Typical family farms, run as private businesses, appear rather on the Ivano-Frankivsk side, where polonynas have been recently leased for 49 years. The introduction of long-term leases encourages holders to invest in infrastructure (as in Borsuchna and Shchivnyk-Gropa). Ownership and cultural factors apparently affect differences in production specialization, workforce profile, and, as a consequence, economic profitability. The most complex dairy product of summer farming, the well-known Carpathian cheese called bryndza, which brings the biggest return (Gudowski et al 2009; Lavruk 2011), is not produced in many Zakarpattian farms, even though it is popular in this region. In contrast, most family farms on the Ivano-Frankivsk side specialize in such production—which confirms, in our opinion, their more commercial orientation. This is also manifested by the traditional “milking for a measure” procedure (confirmed in Smotrych and Gropa-Shchivnyk farms), which enables the herders and the cattle owners to calculate the distribution of the final cheese production more precisely. As for the workforce profile, it is more typical that in large sheep farms (like Zelenyi Zholob) only men work, while cattle farms often hire whole families including women (as in Gropa-Shchivnyk, Smotrych, Borsuchna, and many other farms), who are traditionally employed to milk cows—not only in the Ukraninian Carpathians (de la Martinière 2012). As the significance of meat as a farm product is growing (despite fluctuations in meat prices), fewer women and children appear on polonynas (Gudowski et al 2009), which we observed as well.
In our view, Gropa-Shchivnyk and Borsuchna family farms represent 2 possible directions of further development of private summer farming in the Chornohora: one based on commercial animal husbandry and the other combined with tourism. However, individual small owners face serious problems due to price fluctuations, lack of stable long-term incentives, bureaucracy, and corruption, which were mentioned by many respondents. In our opinion, commercially oriented farms may also be more likely to increase pressure on fragile grasslands when the situation of animal husbandry improves. Small, underinvested family farms like Smotrych are likely to disappear unless modernized. In contrast, less advanced collective farms like Zelenyi Zholob and Sheshul seem to be more flexible in this unfavorable economic situation. In our view, they are also less susceptible to overgrazing, as the communal pastures are usually large, which enables herders to move the flocks throughout the season. Provided that some simple good practices are implemented (concerning waste disposal and the use of firewood), they could become valuable examples to follow.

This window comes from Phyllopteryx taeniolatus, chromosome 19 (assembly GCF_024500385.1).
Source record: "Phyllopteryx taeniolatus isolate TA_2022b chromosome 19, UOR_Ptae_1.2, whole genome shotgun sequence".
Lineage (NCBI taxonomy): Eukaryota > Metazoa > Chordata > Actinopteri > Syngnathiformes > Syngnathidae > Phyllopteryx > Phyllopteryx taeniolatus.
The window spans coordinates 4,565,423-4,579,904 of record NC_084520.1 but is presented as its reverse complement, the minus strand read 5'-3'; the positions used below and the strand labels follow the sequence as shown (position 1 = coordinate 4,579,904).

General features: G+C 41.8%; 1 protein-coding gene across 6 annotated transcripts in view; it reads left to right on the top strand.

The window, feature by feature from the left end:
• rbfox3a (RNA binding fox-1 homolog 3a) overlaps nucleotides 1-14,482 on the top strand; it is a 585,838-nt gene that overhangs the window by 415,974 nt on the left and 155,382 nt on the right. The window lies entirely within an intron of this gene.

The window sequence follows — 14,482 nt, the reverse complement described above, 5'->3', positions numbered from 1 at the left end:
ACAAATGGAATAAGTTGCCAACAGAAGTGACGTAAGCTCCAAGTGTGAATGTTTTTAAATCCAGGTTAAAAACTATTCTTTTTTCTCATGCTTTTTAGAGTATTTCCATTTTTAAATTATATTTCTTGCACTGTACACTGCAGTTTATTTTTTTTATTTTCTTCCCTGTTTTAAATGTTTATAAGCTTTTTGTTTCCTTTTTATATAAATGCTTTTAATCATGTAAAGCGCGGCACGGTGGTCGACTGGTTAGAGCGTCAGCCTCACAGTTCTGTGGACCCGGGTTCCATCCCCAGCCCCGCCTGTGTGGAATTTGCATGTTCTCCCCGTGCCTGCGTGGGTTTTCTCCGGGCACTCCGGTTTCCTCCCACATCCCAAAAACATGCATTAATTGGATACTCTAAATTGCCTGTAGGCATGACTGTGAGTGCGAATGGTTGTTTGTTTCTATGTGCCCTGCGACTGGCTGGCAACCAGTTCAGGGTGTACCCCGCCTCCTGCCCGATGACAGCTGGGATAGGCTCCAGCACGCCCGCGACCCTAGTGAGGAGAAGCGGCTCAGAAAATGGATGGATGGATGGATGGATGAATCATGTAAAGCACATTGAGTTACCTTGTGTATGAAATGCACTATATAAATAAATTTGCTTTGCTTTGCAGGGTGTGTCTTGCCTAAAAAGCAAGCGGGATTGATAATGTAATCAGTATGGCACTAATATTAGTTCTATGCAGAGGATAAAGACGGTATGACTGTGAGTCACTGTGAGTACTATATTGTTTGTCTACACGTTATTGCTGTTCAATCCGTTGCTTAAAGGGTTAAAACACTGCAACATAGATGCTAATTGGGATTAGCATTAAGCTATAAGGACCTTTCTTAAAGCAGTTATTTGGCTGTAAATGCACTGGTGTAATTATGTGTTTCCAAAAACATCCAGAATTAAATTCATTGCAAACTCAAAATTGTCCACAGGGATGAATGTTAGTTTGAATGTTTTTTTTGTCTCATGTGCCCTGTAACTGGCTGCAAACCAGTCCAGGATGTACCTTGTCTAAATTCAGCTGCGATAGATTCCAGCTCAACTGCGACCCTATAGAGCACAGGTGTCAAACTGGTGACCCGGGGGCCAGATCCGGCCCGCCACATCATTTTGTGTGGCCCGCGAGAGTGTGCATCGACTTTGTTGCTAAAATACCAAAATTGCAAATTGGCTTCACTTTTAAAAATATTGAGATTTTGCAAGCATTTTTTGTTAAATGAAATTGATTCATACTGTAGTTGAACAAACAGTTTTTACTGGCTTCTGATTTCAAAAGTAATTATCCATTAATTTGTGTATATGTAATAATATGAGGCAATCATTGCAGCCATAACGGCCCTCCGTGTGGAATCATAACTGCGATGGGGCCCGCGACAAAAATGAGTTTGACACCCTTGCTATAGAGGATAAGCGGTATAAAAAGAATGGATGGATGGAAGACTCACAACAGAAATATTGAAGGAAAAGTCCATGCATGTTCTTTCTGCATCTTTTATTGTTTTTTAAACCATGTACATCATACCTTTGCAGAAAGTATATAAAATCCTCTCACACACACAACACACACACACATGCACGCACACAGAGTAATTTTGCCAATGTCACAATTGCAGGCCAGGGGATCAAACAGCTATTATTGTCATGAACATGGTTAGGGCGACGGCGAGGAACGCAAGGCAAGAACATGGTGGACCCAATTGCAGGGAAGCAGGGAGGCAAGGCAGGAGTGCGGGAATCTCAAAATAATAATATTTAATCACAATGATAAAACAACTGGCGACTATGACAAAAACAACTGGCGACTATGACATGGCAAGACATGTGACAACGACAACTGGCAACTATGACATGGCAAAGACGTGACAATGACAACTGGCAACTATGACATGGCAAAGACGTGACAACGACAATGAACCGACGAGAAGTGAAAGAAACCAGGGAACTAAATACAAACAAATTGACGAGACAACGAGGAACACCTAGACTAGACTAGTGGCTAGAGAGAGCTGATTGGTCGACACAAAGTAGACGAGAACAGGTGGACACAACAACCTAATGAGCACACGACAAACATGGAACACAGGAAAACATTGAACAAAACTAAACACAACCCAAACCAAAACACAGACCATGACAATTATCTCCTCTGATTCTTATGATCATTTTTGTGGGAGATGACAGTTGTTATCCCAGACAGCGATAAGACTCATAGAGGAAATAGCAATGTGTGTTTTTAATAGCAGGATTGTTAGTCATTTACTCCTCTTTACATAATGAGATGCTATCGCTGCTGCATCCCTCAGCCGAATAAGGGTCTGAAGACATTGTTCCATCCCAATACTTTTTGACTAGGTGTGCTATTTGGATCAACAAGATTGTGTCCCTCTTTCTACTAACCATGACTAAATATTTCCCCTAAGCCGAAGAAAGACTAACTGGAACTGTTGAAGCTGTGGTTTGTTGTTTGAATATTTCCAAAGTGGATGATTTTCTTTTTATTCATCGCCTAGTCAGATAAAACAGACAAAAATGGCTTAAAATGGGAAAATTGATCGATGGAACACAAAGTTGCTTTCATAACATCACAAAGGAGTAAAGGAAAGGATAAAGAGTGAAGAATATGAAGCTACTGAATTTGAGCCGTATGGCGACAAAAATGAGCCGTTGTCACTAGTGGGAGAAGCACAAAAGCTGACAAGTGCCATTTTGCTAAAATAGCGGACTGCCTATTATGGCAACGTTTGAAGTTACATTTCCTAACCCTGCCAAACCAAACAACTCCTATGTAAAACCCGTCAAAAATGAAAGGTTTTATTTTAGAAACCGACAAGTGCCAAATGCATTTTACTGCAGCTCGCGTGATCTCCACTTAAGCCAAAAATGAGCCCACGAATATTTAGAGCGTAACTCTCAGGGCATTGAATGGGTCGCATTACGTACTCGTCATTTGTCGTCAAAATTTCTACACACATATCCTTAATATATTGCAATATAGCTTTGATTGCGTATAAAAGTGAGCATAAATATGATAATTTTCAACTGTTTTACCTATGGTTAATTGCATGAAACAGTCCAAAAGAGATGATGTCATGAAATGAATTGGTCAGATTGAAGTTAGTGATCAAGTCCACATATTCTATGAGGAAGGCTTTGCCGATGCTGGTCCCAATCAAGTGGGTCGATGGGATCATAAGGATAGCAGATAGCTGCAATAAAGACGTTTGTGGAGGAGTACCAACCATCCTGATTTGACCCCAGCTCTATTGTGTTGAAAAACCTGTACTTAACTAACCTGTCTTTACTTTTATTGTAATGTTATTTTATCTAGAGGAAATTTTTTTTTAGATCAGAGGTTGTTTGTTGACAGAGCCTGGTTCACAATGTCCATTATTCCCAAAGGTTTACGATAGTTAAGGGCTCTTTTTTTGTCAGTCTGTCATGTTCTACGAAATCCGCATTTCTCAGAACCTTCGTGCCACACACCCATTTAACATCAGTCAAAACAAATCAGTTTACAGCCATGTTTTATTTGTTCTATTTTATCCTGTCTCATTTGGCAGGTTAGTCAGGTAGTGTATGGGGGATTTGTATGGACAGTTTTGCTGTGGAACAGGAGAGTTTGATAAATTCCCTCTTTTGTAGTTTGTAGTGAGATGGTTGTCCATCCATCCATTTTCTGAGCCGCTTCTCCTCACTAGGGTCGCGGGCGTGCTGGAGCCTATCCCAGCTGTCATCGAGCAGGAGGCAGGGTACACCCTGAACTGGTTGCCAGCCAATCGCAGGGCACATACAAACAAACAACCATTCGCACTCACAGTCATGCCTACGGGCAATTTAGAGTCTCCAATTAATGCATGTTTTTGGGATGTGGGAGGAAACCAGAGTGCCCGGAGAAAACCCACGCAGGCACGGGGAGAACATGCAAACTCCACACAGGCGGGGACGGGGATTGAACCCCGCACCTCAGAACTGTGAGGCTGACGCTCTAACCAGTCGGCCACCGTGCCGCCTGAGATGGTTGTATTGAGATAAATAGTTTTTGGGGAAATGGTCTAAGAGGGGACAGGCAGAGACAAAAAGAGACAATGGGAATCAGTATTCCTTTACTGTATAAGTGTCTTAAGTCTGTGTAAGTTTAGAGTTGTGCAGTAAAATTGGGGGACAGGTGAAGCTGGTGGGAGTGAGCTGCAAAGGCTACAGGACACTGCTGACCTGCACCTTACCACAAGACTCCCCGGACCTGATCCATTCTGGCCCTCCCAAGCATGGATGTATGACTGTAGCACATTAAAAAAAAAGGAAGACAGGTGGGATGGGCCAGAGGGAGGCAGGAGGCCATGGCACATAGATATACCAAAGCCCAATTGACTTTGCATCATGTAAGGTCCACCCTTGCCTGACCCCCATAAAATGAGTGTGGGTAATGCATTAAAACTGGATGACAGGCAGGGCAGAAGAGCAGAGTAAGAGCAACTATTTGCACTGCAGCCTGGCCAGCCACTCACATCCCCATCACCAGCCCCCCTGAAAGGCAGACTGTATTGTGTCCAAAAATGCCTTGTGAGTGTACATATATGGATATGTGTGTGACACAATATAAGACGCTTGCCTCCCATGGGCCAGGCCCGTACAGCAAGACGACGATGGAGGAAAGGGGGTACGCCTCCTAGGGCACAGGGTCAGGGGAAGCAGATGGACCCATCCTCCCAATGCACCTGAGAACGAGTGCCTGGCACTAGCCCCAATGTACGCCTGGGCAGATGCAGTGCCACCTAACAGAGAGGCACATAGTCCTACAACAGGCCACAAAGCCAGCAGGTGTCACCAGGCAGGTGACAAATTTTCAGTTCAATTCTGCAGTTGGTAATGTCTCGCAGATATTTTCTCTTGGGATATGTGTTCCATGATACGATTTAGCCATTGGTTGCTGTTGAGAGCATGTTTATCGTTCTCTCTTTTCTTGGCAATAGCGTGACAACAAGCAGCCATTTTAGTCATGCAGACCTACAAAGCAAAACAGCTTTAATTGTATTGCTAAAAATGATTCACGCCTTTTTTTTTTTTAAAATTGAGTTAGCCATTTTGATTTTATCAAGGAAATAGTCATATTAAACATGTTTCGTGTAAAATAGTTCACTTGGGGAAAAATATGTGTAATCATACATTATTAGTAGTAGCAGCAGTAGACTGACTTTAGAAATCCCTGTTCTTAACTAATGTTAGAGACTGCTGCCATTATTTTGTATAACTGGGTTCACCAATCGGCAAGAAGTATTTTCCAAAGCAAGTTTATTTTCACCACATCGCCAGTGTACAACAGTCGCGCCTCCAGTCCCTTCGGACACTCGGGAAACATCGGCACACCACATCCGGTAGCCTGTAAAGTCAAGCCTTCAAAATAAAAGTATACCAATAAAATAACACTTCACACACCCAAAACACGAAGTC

Summer farming on both sides of the range certainly needs support, as extensive animal husbandry cannot become competitive without long-term incentives and promotion of its products. So far no long-term program of this kind has reached our respondents. In addition to its traditional significance to local communities, summer livestock farming in the Chornohora has also survived due to the lack of employment alternatives in the region and harsh development conditions. This proves the general tendency observed in European mountainous regions: the HNV farmlands—the areas that maintain the highest biological values—usually overlap with the Less Favored Areas (LFA), that is, those that need the most economic support (Banko and Bartel 2010).